Kenya in diplomatic spat with South Sudan spat over troops
What you need to know:
- President Kenyatta expressed the need for urgent reinforcement as well as the change of the mandate of the UN peacekeeping troops in South Sudan.
- On Monday, the AU agreed with the proposal, saying the troops are to come from Ethiopia, Rwanda, Sudan and Uganda.
- But South Sudan protested, calling Kenya’s stand “unfortunate.”
- The decision will be implemented if the UN Security Council endorses the African Union’s resolution.
Kenya may have kicked off a diplomatic storm with Juba after President Uhuru Kenyatta voiced his support for a reinforcement brigade in South Sudan.
The African Union (AU) on Monday asked Kenya and several other countries in the region to prepare troops for a new reinforcement mission to South Sudan in a controversial decision, even as Juba immediately rejected the proposal.
But the AU Summit's approval was only a rubber stamp to what regional leaders under the Intergovernmental Authority on Development (Igad) had decided.
On Sunday, President Kenyatta expressed the need for urgent reinforcement as well as a change of the mandate for the UN peacekeeping troops in South Sudan (UNMISS) as a response to the recent violence in Juba.
“It is our responsibility — all of us, but especially those in the region — to restore peace, and to restore it durably. Let me be clear: those of us in the region have a primary responsibility for peace and security here.
"But that responsibility is also collective — all of us must think carefully, and work hard, in the cause of peace,” he told reporters after meeting with UN Secretary-General Ban Ki-Moon.
“If I may be direct, that means that those outside the region ought to support our efforts to bring peace to South Sudan, and elsewhere.
“The UN Security Council would be well advised to vary the mandate of UNMISS so that it can separate those who have turned to violence, so that it can protect the infrastructure South Sudan has built, and so that it can enforce the peace. That is what collective responsibility means.
On Monday, the AU agreed with the proposal, saying the troops are to come from Ethiopia, Rwanda, Sudan and Uganda, countries that traditionally form the Eastern African Standby Force (EASF).
Currently, UNMISS troops are not allowed to enter combat. Their mandate is to protect encamped civilians and monitor violation of human rights but not to engage in street battles.
“Now is not the time for the theoretical debate that we have but how we can act quickly,” Algerian diplomat Smail Chergui, the AU commissioner for peace and security said.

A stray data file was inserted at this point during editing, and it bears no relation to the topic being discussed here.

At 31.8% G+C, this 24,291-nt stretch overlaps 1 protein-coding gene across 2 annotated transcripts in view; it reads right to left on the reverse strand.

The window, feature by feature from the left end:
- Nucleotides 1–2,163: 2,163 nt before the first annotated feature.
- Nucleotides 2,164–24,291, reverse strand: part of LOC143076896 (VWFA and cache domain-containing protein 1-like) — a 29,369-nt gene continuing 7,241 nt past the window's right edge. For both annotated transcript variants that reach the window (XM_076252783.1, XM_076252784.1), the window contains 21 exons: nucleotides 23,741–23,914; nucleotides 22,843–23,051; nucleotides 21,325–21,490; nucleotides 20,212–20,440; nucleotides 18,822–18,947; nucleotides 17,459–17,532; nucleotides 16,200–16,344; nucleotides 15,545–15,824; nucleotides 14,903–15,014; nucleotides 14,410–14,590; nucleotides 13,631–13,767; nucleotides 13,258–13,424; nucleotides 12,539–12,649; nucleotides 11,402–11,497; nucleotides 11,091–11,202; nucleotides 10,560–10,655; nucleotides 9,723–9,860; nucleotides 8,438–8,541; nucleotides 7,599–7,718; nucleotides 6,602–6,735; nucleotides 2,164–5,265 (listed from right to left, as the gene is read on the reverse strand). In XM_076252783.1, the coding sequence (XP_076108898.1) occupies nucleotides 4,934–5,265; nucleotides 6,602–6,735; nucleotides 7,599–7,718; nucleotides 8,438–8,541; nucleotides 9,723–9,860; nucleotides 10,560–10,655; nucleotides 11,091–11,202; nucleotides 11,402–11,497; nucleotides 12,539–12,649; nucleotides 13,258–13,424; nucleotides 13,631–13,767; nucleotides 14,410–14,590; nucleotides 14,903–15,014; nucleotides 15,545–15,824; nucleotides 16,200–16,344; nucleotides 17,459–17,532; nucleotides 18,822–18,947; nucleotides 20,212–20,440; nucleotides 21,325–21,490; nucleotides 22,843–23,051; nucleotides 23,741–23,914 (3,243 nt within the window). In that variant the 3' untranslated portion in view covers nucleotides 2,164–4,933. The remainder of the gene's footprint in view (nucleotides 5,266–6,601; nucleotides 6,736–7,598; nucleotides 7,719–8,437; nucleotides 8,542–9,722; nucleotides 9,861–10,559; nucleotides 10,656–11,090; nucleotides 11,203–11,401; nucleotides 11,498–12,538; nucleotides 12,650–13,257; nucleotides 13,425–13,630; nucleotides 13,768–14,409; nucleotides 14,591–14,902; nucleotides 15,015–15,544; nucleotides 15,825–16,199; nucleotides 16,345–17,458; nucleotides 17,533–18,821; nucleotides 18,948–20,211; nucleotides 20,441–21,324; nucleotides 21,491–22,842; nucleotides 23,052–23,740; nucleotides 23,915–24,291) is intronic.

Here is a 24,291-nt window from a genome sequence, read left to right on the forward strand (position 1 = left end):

“The UN does not have the mandate to impose peace. They are there when there is peace to keep. That is an added value with African troops in African countries. They are ready to engage in a very difficult situations often, even without the necessary facilities.”
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But South Sudan protested, calling Kenya’s stand “unfortunate.” Martin Elia Lomuro, South Sudan’s minister of cabinet affairs, told news portal Sudan Tribune that the move would create a new problem for his country.
“That proposal will not work, because a problem is not solved by another problem and this thinking is unfortunate. [The] Kenyan government should have done better than this,” he told the news site.
Kenya is keen to see a stable South Sudan because it hosts some of the refugees from that country. In addition, about 7,000 Kenyans do business in South Sudan, and several Kenyan firms are working to establish operations in the country.
The decision will be implemented if the UN Security Council endorses the African Union’s resolution.
But there are challenges ahead.
First, this will be the second time in a year that the AU is pushing for troops to be deployed in a member state ostensibly to protect vital installations and civilians.
In December last year, the AU passed a similar resolution for Burundi following a spate of violence. But President Pierre Nkurunziza opposed the move and threatened to attack any soldier going there.
Then there is the financing part. The AU will rely on the UN to support logistical deployment. And though the AU passed a resolution to establish a Peace Fund on Monday, it is unclear whether it will be workable within a short time. Other AU missions such as Amisom (in Somalia) and the one to Mali are heavily financed by the European Union.
The UNMISS troops in South Sudan number 12,500, some of whom come from countries such as Kenya (1,163 troops), Rwanda (5,131) and Uganda (534).
But the UN Security Council will also have to extend its mandate beyond November this year if it were to alter the mandate.
Some African countries already contribute troops to UNMISS, but the African Union has previously opposed changing their mandate to reinforcement when it comes to implementing arrest warrants by the International Criminal Court (ICC), citing breach of impartiality.
South Sudan may raise the same objection if such a mandate is changed.